Metro ser­vice dis­rup­tions per­sist af­ter re­pairs

SafeTrack im­prove­ments have ended, but com­muter headaches haven’t

The Washington Times Daily - - METRO - BY JA­SON TIDD

The lights in the un­der­ground sub­way car flashed, grab­bing the riders’ at­ten­tion.

“This train is out of ser­vice,” the op­er­a­tor an­nounced, re­peat­ing the line six times.

Com­muters ex­ited as Metro work­ers walked through the train. Once empty, it pulled away. The plat­form sign over­head showed five min­utes un­til the next train. Four min­utes later, it showed nine min­utes un­til the next train. Then it went blank.

“Peo­ple had al­ways got­ten so fu­ri­ous about the Metro and how un­re­li­able it can be, and I had never re­ally em­pathized or sym­pa­thized with their fury un­til it hap­pened to me,” said Tren­ton Kennedy, a sum­mer in­tern work­ing in the Dis­trict.

Mon­day was the sec­ond con­sec­u­tive work day in which Mr. Kennedy was late to a meet­ing be­cause of Metro de­lays. He had can­celed one Fri­day af­ter two arc­ing in­su­la­tor in­ci­dents. This time, it was a lunch meet­ing on Capi­tol Hill.

“It’s pub­lic trans­porta­tion and I know I should plan bet­ter … be­cause it can’t be per­fect all the time, but for it to just not work dur­ing rush hour,” he said, not fin­ish­ing the state­ment.

Mon­day marked the first week­day af­ter the com­ple­tion of the year­long SafeTrack main­te­nance pro­gram for the 41-year-old sub­way. It was also the first week­day of higher fares and short­ened hours. Most Metro­rail fares in­creased 10 or 25 cents; Metrobus fares rose 25 cents.

Metro Gen­eral Man­ager Paul Wiede­feld has called for $500 mil­lion a year of ded­i­cated fund­ing to keep the per­pet­u­ally cash-strapped tran­sit sys­tem safe and re­li­able.

Mr. Wiede­feld’s SafeTrack ini­tia­tive, in which three years’ worth of sub­way re­pairs and main­te­nance were com­pleted in a sin­gle year, had caused de­lays and forced com­muters to re­con­sider their tran­sit op­tions since last June.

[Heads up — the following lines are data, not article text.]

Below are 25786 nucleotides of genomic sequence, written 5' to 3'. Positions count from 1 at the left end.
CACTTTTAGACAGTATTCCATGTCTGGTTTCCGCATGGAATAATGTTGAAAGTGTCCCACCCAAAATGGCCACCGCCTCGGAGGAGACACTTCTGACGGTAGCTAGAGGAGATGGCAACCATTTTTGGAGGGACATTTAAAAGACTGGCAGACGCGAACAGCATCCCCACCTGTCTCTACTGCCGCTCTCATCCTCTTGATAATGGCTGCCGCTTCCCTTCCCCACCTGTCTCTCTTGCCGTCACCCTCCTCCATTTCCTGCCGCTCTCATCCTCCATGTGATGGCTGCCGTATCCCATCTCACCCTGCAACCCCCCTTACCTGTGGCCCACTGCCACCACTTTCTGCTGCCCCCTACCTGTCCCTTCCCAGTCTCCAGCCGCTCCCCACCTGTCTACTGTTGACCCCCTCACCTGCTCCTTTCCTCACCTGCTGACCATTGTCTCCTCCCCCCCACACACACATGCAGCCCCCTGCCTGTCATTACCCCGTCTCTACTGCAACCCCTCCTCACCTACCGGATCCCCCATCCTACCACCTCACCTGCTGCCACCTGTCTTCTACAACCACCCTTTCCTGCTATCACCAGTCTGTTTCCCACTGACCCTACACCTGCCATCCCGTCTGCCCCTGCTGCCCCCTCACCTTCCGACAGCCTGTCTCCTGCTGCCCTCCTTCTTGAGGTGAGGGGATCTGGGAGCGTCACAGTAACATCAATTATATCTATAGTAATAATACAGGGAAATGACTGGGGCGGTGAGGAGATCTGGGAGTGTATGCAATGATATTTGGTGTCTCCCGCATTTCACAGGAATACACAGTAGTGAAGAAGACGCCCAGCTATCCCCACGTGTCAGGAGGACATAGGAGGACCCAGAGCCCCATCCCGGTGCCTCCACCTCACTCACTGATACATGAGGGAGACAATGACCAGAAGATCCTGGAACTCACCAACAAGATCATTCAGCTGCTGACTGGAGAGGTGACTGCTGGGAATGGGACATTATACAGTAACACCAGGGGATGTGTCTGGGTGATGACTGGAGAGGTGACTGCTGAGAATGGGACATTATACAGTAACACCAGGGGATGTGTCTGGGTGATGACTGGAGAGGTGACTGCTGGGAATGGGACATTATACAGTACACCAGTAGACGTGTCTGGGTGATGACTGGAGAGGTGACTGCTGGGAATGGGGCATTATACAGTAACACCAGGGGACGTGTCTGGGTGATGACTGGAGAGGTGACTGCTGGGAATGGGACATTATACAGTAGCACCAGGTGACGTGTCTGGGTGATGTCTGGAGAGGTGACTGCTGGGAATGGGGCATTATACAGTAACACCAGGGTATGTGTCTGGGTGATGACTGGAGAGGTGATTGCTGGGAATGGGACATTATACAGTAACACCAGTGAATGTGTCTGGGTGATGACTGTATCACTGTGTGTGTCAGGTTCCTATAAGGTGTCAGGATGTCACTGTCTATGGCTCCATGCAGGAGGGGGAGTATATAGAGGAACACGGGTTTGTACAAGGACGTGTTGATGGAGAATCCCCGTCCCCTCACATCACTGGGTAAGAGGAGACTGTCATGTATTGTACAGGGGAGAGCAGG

At the Shady Grove sta­tion, which was closed last week for SafeTrack, one of the sub­way sys­tem’s older model rail­cars pulled out with pas­sen­gers head­ing into the city.

One of them, who did not give his name, said he was a re­tiree who com­mutes for down­town meet­ings.

“It has all worked out fine for me,” the re­tiree said. “Some peo­ple com­plain about dif­fer­ent things, but I’ve never had a prob­lem, and I’ve been rid­ing the Red Line since it opened.”

The Red Line opened in 1976, and the Shady Grove ex­ten­sion opened in 1984.

An­other Shady Grove rider, Daryll Miller, rides Metro to vol­un­teer at the Smith­so­nian. When SafeTrack ham­pered her com­mute last sum­mer, she was al­lowed not to work.

She said she has no­ticed more of the newer, 7000 Se­ries rail­cars this year, and was sur­prised that Mon­day’s com­mute used an older car.

“I do trust it more, the newer trains,” Ms. Miller said. “More safe, more on time. I’ve been stuck a few times on an older train where they ac­tu­ally had to take it out of ser­vice and every­body had to get off the train and wait for the next train.”

She said it hasn’t hap­pened to her since the end of last year. “Maybe things are bet­ter,” Ms. Miller said.

Newspapers in English

Newspapers from USA

© PressReader. All rights reserved.